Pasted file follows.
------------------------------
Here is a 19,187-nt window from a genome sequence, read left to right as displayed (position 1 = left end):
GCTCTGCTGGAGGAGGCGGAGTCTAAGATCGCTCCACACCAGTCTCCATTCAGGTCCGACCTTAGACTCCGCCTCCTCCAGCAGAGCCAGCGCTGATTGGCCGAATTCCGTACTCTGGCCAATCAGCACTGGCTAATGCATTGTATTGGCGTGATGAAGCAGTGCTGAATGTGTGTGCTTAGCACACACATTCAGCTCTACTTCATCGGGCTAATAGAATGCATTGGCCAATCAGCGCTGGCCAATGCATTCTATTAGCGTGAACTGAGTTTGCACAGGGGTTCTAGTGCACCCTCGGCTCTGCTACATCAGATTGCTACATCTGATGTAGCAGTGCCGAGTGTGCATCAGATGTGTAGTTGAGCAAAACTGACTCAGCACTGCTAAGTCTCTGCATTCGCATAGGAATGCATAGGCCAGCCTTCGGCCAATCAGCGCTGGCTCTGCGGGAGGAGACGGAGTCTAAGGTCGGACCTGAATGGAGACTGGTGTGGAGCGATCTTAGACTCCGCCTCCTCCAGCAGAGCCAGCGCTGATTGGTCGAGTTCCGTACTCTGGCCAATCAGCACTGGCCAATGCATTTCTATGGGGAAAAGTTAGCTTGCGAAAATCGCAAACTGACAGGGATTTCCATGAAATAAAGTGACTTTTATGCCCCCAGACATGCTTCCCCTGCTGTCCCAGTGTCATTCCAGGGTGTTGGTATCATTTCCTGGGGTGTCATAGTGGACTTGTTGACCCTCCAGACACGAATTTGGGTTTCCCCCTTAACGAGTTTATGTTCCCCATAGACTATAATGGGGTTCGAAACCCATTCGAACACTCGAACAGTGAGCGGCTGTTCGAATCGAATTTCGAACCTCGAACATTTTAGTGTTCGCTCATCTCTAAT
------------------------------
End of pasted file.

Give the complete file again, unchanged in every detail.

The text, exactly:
Here is a 19,187-nt window from a genome sequence, read left to right as displayed (position 1 = left end):
GCTCTGCTGGAGGAGGCGGAGTCTAAGATCGCTCCACACCAGTCTCCATTCAGGTCCGACCTTAGACTCCGCCTCCTCCAGCAGAGCCAGCGCTGATTGGCCGAATTCCGTACTCTGGCCAATCAGCACTGGCTAATGCATTGTATTGGCGTGATGAAGCAGTGCTGAATGTGTGTGCTTAGCACACACATTCAGCTCTACTTCATCGGGCTAATAGAATGCATTGGCCAATCAGCGCTGGCCAATGCATTCTATTAGCGTGAACTGAGTTTGCACAGGGGTTCTAGTGCACCCTCGGCTCTGCTACATCAGATTGCTACATCTGATGTAGCAGTGCCGAGTGTGCATCAGATGTGTAGTTGAGCAAAACTGACTCAGCACTGCTAAGTCTCTGCATTCGCATAGGAATGCATAGGCCAGCCTTCGGCCAATCAGCGCTGGCTCTGCGGGAGGAGACGGAGTCTAAGGTCGGACCTGAATGGAGACTGGTGTGGAGCGATCTTAGACTCCGCCTCCTCCAGCAGAGCCAGCGCTGATTGGTCGAGTTCCGTACTCTGGCCAATCAGCACTGGCCAATGCATTTCTATGGGGAAAAGTTAGCTTGCGAAAATCGCAAACTGACAGGGATTTCCATGAAATAAAGTGACTTTTATGCCCCCAGACATGCTTCCCCTGCTGTCCCAGTGTCATTCCAGGGTGTTGGTATCATTTCCTGGGGTGTCATAGTGGACTTGTTGACCCTCCAGACACGAATTTGGGTTTCCCCCTTAACGAGTTTATGTTCCCCATAGACTATAATGGGGTTCGAAACCCATTCGAACACTCGAACAGTGAGCGGCTGTTCGAATCGAATTTCGAACCTCGAACATTTTAGTGTTCGCTCATCTCTAAT